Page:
With the guest lineup of World Net Daily's Taking America Back 2010 national conference, it was no surprise that birtherism and bigotry were prevalent throughout the convention. After all, WND's Joseph Farah and Jerome Corsi are perhaps most (in)famous for their repeated birther attacks against President Obama.
Displaying shocking ignorance of his own publication, Farah kicked off WND's first national convention by asking if "anyone at WorldNetDaily ever asserted" that President Obama "is foreign-born." We can. It turns out that one of WND's commentators, Craige McMillan, has referred to President Obama as an "illegal alien" in at least three separate posts on WorldNetDaily's website. Despite Farah's suggestion that WorldNetDaily held itself above the tired questions about President Obama's citizenship, Jerome Corsi was quick to jump on the case.
Questioning the president's citizenship, and thus his eligibility as president, was not the only way speakers at WND's convention attacked Obama. Speaker after speaker attacked Obama's faith as a Christian. Jerome Corsi alternatively claimed that Obama "doesn't believe in God" and that he's a Muslim, Floyd Brown claimed that Obama "hates Christianity" and "is a Muslim," while Aaron Klein said that the president "has a certain affinity toward Islam."
Other attacks against Obama included the zombie lie that Obama supported "infanticide" and an absurd demand by Corsi that Obama "come out and renounce Lucifer." Floyd Brown also stated that the "most important step" for the next session of Congress is to impeach President Obama.
Anti-gay bigotry was also out in force at the Taking America Back convention. WorldNetDaily founder, editor, and CEO Joseph Farah suggested gay marriage would lead to "sexual anarchy" and claimed that opposing gay marriage was akin to opposing "sexual offenses" such as "polygamy, incest, statutory rape, child pornography, molestation, [and] prostitution." Noted anti-gay bigot Robert Knight similarly compared a gay marriage ban to bans on polygamy and incest. However, Jerome Corsi refused to be outdone in this vein, going so far as to link same-sex marriage to pedophilia and bestiality.*
Speakers at the convention were also, to put it mildly, displeased with Imam Rauf's proposal to build an Islamic community center in Manhattan to serve an existing Muslim community as a place for worship and community. After nine months of right-wing anti-Muslim bigotry and incidents of violence against mosque sites nationwide, WND's speakers decided to rachet up the rhetoric against the Islamic community center by declaring that its intention is to promote further attacks by Muslims against America. Aaron Klein flatly stated that "the individuals behind" the Islamic community center in Manhattan don't "have peaceful intentions." As well, WND speaker William Murray said that the purpose of the community center is to host "raiders" to "do even more damage" in America.
Just how does WorldNetDaily plan to top all of this with its next national convention?
From WND's Taking America Back 2010 convention in Miami, FL:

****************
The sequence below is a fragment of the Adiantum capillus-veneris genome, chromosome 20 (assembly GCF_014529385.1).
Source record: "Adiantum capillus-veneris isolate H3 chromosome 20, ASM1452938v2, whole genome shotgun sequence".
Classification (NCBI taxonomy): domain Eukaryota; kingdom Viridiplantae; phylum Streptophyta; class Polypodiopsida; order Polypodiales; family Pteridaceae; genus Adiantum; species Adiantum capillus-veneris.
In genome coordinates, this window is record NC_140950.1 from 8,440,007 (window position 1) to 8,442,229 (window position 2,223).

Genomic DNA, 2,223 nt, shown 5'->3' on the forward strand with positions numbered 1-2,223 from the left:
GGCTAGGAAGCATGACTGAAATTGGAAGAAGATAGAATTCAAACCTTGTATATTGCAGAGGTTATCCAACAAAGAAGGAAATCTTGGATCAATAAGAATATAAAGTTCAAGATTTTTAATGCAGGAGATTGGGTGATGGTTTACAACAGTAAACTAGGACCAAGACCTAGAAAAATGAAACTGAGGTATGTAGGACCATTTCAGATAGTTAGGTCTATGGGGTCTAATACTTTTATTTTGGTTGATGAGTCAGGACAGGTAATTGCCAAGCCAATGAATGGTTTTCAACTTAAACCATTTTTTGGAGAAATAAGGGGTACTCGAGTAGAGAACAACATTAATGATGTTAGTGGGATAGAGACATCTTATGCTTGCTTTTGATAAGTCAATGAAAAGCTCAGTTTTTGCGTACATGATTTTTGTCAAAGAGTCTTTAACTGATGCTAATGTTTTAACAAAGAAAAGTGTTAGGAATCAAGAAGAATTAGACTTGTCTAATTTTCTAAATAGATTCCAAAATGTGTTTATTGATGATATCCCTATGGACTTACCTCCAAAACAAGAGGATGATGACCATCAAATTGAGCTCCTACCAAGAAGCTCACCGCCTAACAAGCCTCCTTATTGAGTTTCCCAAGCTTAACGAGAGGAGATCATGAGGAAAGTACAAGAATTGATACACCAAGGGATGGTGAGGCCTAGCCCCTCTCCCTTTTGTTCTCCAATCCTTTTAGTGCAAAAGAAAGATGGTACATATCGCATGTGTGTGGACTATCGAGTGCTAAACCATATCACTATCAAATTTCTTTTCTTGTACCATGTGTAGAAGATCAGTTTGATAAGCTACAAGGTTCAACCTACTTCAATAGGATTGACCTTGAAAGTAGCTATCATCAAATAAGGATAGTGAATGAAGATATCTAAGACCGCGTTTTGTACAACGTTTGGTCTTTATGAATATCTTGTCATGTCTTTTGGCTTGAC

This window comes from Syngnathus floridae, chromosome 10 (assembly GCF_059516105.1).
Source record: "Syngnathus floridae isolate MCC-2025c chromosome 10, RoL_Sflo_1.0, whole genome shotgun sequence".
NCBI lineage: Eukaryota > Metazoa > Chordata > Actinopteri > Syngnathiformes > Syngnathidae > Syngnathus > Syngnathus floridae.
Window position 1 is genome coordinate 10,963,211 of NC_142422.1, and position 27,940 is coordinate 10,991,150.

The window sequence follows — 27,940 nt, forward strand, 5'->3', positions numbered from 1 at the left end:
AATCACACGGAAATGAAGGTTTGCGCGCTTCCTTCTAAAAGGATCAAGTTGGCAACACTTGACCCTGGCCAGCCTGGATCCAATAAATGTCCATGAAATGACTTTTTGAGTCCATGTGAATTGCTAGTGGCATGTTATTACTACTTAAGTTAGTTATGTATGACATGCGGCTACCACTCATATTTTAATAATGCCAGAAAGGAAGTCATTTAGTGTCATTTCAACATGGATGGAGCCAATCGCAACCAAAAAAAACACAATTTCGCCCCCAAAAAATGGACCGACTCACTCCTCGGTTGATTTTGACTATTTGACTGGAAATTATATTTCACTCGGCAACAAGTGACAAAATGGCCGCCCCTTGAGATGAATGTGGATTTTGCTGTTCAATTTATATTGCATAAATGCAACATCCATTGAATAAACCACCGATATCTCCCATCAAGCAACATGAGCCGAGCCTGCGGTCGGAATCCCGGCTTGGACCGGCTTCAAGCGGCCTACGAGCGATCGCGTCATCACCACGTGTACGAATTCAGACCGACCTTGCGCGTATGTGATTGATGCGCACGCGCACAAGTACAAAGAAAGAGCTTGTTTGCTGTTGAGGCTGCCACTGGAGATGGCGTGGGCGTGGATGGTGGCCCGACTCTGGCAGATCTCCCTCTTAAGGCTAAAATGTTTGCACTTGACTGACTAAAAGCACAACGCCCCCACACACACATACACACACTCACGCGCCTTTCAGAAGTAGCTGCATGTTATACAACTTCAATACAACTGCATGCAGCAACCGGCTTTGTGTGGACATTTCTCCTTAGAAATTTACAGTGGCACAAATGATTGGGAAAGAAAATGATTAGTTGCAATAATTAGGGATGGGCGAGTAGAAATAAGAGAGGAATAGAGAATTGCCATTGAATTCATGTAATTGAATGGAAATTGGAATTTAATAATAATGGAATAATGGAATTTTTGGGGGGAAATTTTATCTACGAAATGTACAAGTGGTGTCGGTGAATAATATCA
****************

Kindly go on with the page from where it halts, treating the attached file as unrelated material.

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In an August 11 Washington Times op-ed, Robert Knight wrote that "[p]retending that a brideless or groomless union is a marriage is a fantasy cooked up in hell." Knight added: "The devil is laughing, but not at marriage defenders, who still irk him. He's convulsing with mirth at the lengths to which the intelligentsia will go to deny the obvious."
Knight further compared homosexuality to incest, polygamy, and bestiality, writing: "Marriage as the union of a man and a woman predates all other human institutions. It was not created to annoy homosexuals. Marriage laws exclude all but one man and one unrelated woman. Yet I have not seen any media report the demise of the 'incest ban,' or the 'polygamy ban' or the 'bestiality ban.' "
The Washington Times has frequently featured Knight's anti-gay op-eds as part of its extensive history of promoting anti-gay smears, falsehoods, and distortions.
From Knight's op-ed:
The liberal media are crowing that the death knell of marriage as we know it is a sweet, sweet song. The Washington Post called the Prop. 8 campaign "mean-spirited," and said "It is hard to quarrel with the conclusions of the federal judge" that, as the Post phrases it, traditional marriage serves no "legitimate public policy purpose."
Really? That would be news to millions of voters and legislators in 45 states who have worked hard to strengthen their marriage laws. Or to the 342 congressmen and 85 senators, plus President Clinton, who enacted the Defense of Marriage Act in 1996. They all did this out of hatred, according to Post columnist Eugene Robinson, who writes triumphantly: "Bigotry has suffered a grievous blow."
Well, something has suffered a grievous blow. That would be truth itself. Pretending that a brideless or groomless union is a marriage is a fantasy cooked up in hell. The devil is laughing, but not at marriage defenders, who still irk him. He's convulsing with mirth at the lengths to which the intelligentsia will go to deny the obvious.
Marriage as the union of a man and a woman predates all other human institutions. It was not created to annoy homosexuals. Marriage laws exclude all but one man and one unrelated woman. Yet I have not seen any media report the demise of the "incest ban," or the "polygamy ban" or the "bestiality ban." Just because homosexual activists have led the assault is not an excuse to pretend that marriage has only the purpose of excluding them.